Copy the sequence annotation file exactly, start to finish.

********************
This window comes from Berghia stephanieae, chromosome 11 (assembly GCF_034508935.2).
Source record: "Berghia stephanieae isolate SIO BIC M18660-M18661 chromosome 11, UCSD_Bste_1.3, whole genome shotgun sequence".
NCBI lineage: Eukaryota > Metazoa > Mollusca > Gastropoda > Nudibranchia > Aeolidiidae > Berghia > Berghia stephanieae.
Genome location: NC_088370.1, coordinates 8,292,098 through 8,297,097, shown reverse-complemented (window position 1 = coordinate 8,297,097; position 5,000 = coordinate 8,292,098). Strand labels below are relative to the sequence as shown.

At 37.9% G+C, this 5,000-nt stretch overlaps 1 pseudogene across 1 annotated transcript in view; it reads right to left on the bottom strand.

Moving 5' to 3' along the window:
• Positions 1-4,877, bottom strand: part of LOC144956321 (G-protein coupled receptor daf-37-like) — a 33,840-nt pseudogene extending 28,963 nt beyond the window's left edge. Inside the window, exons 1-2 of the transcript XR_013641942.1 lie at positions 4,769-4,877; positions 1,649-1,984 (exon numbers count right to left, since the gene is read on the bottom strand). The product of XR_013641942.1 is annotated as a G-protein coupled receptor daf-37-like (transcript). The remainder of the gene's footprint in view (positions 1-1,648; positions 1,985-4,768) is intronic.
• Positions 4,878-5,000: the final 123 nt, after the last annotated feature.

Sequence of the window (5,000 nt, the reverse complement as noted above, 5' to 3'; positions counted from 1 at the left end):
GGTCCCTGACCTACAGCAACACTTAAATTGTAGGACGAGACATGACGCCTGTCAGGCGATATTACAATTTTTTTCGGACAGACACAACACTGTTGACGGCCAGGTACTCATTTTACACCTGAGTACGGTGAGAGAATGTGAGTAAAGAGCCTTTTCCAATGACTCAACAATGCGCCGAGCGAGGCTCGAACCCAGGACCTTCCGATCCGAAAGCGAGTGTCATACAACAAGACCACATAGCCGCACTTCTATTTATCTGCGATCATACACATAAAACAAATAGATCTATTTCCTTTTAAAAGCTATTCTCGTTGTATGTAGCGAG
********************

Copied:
This window comes from Berghia stephanieae, chromosome 11 (assembly GCF_034508935.2).
Source record: "Berghia stephanieae isolate SIO BIC M18660-M18661 chromosome 11, UCSD_Bste_1.3, whole genome shotgun sequence".
NCBI lineage: Eukaryota > Metazoa > Mollusca > Gastropoda > Nudibranchia > Aeolidiidae > Berghia > Berghia stephanieae.
Genome location: NC_088370.1, coordinates 8,292,098 through 8,297,097, shown reverse-complemented (window position 1 = coordinate 8,297,097; position 5,000 = coordinate 8,292,098). Strand labels below are relative to the sequence as shown.

At 37.9% G+C, this 5,000-nt stretch overlaps 1 pseudogene across 1 annotated transcript in view; it reads right to left on the bottom strand.

Moving 5' to 3' along the window:
• Positions 1-4,877, bottom strand: part of LOC144956321 (G-protein coupled receptor daf-37-like) — a 33,840-nt pseudogene extending 28,963 nt beyond the window's left edge. Inside the window, exons 1-2 of the transcript XR_013641942.1 lie at positions 4,769-4,877; positions 1,649-1,984 (exon numbers count right to left, since the gene is read on the bottom strand). The product of XR_013641942.1 is annotated as a G-protein coupled receptor daf-37-like (transcript). The remainder of the gene's footprint in view (positions 1-1,648; positions 1,985-4,768) is intronic.
• Positions 4,878-5,000: the final 123 nt, after the last annotated feature.

Sequence of the window (5,000 nt, the reverse complement as noted above, 5' to 3'; positions counted from 1 at the left end):
GGTCCCTGACCTACAGCAACACTTAAATTGTAGGACGAGACATGACGCCTGTCAGGCGATATTACAATTTTTTTCGGACAGACACAACACTGTTGACGGCCAGGTACTCATTTTACACCTGAGTACGGTGAGAGAATGTGAGTAAAGAGCCTTTTCCAATGACTCAACAATGCGCCGAGCGAGGCTCGAACCCAGGACCTTCCGATCCGAAAGCGAGTGTCATACAACAAGACCACATAGCCGCACTTCTATTTATCTGCGATCATACACATAAAACAAATAGATCTATTTCCTTTTAAAAGCTATTCTCGTTGTATGTAGCGAG